10,000 students who have been trained in a range of skills. >> mechanical jobs have a good prospect. that's why my parents want me to come here. they think i'll have a better opportunity to find a job. >> china's government wants to increase the number of students by 10 million over the next five years by convincing young people that they have a better chance of securing a job if they do. adrian brown al jazeera, beijing. >> an uncrude rocket has blasted off from cape canaveral, florida, for the longest grossry trip in the solar system. spacex left earth without a hitch, and is due to arrive on friday to deliver groceries and commitment. spacex had hoped to man the first booster stage on a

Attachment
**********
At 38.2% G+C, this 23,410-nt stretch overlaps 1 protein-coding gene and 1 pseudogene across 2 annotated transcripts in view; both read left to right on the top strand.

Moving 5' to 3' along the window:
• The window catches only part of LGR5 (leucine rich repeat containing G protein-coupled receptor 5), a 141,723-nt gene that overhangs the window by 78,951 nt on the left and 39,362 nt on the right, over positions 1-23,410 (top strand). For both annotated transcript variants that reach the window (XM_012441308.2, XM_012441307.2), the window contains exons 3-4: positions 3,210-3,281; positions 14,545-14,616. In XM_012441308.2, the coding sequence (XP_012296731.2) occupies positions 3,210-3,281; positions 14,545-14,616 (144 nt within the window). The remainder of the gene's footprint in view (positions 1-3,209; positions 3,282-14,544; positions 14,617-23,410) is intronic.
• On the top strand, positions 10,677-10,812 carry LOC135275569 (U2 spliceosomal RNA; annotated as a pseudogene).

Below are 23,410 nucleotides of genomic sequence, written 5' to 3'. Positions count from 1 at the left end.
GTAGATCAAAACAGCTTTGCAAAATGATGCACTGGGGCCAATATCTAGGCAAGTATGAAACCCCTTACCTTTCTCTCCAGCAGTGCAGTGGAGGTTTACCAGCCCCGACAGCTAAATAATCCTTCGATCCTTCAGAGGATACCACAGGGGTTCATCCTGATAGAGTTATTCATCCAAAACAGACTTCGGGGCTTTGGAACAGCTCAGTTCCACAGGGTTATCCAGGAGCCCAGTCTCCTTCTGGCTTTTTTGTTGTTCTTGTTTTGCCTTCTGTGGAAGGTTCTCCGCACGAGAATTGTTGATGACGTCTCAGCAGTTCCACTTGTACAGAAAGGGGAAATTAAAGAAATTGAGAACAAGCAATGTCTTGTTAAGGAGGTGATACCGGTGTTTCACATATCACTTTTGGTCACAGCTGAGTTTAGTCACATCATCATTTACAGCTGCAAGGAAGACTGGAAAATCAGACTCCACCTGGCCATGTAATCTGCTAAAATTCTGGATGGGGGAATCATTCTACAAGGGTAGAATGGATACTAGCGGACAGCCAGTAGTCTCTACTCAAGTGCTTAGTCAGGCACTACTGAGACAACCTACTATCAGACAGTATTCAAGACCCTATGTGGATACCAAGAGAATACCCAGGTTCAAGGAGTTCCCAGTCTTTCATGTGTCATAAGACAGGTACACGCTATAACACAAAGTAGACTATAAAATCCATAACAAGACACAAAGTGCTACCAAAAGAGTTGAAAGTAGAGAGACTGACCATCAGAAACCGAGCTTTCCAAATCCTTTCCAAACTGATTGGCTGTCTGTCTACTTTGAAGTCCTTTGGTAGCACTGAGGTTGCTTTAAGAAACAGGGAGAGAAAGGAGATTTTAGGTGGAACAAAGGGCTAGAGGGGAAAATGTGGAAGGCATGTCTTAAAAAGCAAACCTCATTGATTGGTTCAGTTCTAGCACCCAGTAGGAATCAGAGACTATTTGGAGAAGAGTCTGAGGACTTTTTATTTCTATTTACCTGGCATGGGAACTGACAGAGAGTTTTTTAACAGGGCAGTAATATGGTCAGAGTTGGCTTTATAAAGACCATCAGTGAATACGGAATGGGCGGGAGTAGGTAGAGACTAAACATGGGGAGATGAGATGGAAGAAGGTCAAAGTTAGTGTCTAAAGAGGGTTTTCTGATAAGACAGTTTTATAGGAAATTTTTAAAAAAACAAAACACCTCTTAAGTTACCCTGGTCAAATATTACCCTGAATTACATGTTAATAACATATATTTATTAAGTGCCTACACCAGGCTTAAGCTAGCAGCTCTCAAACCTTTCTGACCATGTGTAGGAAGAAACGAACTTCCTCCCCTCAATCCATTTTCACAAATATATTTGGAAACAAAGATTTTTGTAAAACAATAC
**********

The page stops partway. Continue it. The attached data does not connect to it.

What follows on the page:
platform out at sea but elon musk said that it landed too hard to survive for more on our website at any time www.aljazeera.com. you can watch us by clicking on the "watch now" i con. north dakota is now producing more than a million barrels of oil a day. ten years ago there were fewer than 200 oil-producing wells in the bakken. now there are more than 8,000. >> they call it boomtown usa this is where all the money is. it's crazy the amount of money you can make here.